Here's some thoughts on the course I am finishing. I learned a lot and thank Dr. Artino and my fellow learners for helping me gain a lot from this course. I wish you well in your future endeavors and look forward to continuing this educational journey with many of you.
Many years ago I was taught learning styles, such as hands-on (tactile), visual and auditory. These relate to how people learn and remember things. They relate to the method of instruction that appeals to a particular individual. I remember that when we read in order to learn something, such as how to make bread, our retention is about 10%. It increases to about 25% if we add an auditory component, such as someone reading instructions to us. If we watch someone perform the task our retention is up above 50% and when we perform the task with someone retention is around 90%. So we taught that when developing training around a topic, the training should incorporate all of the learning styles to increase retention. We did not teach that the training should be interesting or that it should motivate the learner. The learners had all of the motivation they needed because they were assigned (ordered) to the training. This was my adult introduction to learning. When I went through instructor training I learned how to keep my hands out of my pockets, keep one hand behind my back while pointing with a straight hand towards the object I was discussing. It was very rigid.
It’s refreshing to be in a different arena and to learn that training should have a motivation factor built into it to get the learner to want to learn. I’ve moved from learning styles to learning theories. Where styles are geared more to the mechanics of training development, theories are geared to the Why of development. The theories align with how I like to learn. Behaviorism has a feedback system built into it which appeals to most people
(Jeanne Ormrod, 2008). We like to know when we are doing well as
well as when and in what areas we need to improve. This is how I like to start learning a new
subject, especially one that I will be using almost immediately. Cognitivism is the use of the brain in the
learning process, based on the inputs it receives. I like how Bill Kerr says that “It seems to
me that each -ism is offering something
useful without any of them being complete….” (Atkisson, 2010). There are several –isms and they all have
value when used in the right scenario and with the right group of
learners. I find that I like each of the
theories when used properly.
Competency is a term that has gained ground over the years. It refers to people’s aptitudes or mental strengths and is useful when developing training. The training needs to relate to these “intelligences”, as they were called by Howard Gardner
2009). They are linguistic, logical-mathematical,
spatial, bodily-kinesthetic, musical, interpersonal, intrapersonal and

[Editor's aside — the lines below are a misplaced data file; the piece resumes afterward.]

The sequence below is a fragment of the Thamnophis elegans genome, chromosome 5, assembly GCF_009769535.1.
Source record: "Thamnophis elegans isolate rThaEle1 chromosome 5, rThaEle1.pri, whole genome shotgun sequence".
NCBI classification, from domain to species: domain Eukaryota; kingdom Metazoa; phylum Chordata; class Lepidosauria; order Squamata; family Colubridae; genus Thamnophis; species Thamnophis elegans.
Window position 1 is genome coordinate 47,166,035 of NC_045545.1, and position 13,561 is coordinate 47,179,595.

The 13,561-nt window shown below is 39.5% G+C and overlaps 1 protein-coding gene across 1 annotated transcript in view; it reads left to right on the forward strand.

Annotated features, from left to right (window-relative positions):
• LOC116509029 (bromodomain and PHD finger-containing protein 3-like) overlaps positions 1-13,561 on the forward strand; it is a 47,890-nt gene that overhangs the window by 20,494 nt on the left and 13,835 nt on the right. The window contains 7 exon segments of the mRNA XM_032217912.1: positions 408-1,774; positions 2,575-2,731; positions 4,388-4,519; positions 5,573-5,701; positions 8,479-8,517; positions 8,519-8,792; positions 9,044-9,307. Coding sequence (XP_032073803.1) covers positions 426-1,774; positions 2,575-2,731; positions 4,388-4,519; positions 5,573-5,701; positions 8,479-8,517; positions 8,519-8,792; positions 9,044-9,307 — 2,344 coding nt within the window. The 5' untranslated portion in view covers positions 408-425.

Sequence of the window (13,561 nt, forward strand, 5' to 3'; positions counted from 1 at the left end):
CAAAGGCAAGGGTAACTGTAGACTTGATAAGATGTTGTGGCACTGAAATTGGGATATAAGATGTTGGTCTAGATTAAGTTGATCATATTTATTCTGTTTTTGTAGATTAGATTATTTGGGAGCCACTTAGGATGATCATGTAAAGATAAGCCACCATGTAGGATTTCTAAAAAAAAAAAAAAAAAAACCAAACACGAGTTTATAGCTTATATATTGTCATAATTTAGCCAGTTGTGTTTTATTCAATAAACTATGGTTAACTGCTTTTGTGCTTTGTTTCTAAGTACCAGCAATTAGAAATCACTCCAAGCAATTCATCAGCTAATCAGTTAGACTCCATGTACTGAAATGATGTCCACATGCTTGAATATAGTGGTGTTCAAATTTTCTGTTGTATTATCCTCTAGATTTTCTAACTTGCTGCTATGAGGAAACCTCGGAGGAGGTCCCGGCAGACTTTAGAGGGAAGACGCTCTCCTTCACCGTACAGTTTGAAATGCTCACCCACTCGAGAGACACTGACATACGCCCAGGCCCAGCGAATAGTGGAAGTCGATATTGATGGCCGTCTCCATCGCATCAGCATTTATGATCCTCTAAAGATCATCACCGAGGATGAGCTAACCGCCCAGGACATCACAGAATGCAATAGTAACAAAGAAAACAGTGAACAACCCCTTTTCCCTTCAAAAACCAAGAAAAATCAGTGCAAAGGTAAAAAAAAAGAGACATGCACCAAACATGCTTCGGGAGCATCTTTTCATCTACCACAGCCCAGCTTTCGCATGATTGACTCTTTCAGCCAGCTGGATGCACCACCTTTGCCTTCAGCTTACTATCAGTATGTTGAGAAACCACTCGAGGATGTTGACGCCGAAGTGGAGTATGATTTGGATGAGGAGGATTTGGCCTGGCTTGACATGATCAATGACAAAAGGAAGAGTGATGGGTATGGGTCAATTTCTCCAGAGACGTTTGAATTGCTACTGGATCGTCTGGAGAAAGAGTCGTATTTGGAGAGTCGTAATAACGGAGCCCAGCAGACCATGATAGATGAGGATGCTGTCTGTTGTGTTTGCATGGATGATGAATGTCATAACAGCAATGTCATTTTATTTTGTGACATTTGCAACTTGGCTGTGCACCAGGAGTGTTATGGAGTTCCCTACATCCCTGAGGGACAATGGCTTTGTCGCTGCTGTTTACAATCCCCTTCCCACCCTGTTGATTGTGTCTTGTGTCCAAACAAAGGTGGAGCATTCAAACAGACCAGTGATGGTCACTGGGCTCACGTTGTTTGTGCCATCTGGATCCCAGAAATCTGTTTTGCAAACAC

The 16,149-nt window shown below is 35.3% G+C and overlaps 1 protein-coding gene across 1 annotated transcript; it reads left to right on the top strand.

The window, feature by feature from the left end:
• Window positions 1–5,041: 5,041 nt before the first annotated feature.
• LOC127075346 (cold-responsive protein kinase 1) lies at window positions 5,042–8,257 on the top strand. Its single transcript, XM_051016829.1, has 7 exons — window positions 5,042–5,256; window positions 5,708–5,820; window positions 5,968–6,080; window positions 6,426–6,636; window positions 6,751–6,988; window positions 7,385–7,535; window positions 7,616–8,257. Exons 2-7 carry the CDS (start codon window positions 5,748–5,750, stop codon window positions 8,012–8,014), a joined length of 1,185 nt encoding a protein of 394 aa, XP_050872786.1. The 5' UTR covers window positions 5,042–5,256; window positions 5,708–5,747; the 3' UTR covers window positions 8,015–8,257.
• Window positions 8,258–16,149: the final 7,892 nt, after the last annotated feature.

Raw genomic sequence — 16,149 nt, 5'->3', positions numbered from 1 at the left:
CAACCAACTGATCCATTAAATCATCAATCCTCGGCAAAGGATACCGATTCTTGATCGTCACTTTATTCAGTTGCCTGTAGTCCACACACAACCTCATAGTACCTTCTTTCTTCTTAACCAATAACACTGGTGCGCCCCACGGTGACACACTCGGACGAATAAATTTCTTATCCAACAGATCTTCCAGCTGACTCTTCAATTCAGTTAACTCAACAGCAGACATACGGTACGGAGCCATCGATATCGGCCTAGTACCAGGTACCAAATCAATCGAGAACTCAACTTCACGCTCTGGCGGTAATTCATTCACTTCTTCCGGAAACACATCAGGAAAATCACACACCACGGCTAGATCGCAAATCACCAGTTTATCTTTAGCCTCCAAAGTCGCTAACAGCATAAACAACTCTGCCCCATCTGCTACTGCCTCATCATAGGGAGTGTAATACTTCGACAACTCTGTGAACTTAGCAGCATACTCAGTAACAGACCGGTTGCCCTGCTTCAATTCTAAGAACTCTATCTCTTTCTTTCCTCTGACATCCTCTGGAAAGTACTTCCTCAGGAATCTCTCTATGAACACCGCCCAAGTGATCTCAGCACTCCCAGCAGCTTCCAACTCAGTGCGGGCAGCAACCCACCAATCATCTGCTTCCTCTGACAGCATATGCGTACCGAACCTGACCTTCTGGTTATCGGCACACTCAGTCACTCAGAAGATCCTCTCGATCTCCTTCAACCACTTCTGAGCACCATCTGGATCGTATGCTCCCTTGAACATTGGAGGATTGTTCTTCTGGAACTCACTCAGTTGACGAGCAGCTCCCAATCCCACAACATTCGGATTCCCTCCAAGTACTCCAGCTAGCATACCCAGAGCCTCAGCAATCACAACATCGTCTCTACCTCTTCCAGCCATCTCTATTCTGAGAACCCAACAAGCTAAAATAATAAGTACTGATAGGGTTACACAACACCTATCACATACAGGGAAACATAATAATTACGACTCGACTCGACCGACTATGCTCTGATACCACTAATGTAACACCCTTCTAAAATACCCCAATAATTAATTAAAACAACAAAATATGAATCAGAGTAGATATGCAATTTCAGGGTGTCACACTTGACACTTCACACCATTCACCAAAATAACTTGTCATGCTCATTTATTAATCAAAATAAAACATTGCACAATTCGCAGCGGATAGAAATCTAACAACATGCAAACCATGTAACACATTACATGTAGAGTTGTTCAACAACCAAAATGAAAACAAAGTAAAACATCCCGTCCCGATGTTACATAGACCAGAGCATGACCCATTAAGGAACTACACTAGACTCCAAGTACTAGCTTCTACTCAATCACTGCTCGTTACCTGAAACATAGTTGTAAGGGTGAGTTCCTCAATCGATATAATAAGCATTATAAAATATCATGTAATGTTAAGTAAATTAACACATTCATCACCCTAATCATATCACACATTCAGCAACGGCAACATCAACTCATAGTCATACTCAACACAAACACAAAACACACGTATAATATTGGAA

naturalist. Gardner explained that each
of us has each of these intelligences to varying degrees. Some of us are stronger in one or two areas
than the others but these intelligences can be improved on. When we focus training in a weak area we can
improve on it, just as we can make a strong area stronger. When we are learning something new, we tend
to want to learn it using training that favors our stronger intelligences. We can learn using our weaker areas but that
is not preferred. As Dr. Ormrod said,
“It is more productive to implement strategies to help people learn effectively
than it is to try to design curriculum that appeals to a particular learning
style” (Laureate Education, 2016).
It really doesn’t matter how much I know about learning styles and theories if I don’t have a way to motivate the students to want to learn the material. Motivation is key to getting students to learn anything. The instructional designer needs to find a key to unlock their “want to” so the student will pay attention. Their must also be a way to keep their attention. This falls under the “what’s in it for me (WIIFM)” box. Students need to know that the material will benefit them in some way. For kids in school this usually falls into the category of “testable material.” For adults the reasons are usually job/career related. In either case, the instructional designer (ID) needs to get student buy in to keep them glued to the subject.
This course has taught me that instruction needs to be designed to help people learn effectively. It needs to appeal to the audience it is going to be delivered to. Instructional designers should use the most up-to-date material available for the cost we can afford. We should use the most modern technology we can to deliver the training, also for the cost. We need to motivate our audience and ensure they understand the material we are delivering. And we need to train in such a way as to help them retain as much of it as they can. That is why we become instructional designers in the first place. That is why we love this field.
Armstrong, T. (2009). Multiple Intelligences in the Classroom (3rd Edition). Alexandria, VA: Association for Supervision and Development.
Atkisson, M. (2010, Oct 12). Behaviorism vs. Cognitivism. Retrieved from woknowing.wordpress.com: https://woknowing.wordpress.com/2010/10/12/behaviorism-vs-cognitivisim/
Jeanne Ormrod, D. S. (2008). Learning Theories and Instruction. New York: Pearson Custom Publishing.
Laureate Education, P. (Director). (2016). Learning Styles and Stretegies [Motion Picture].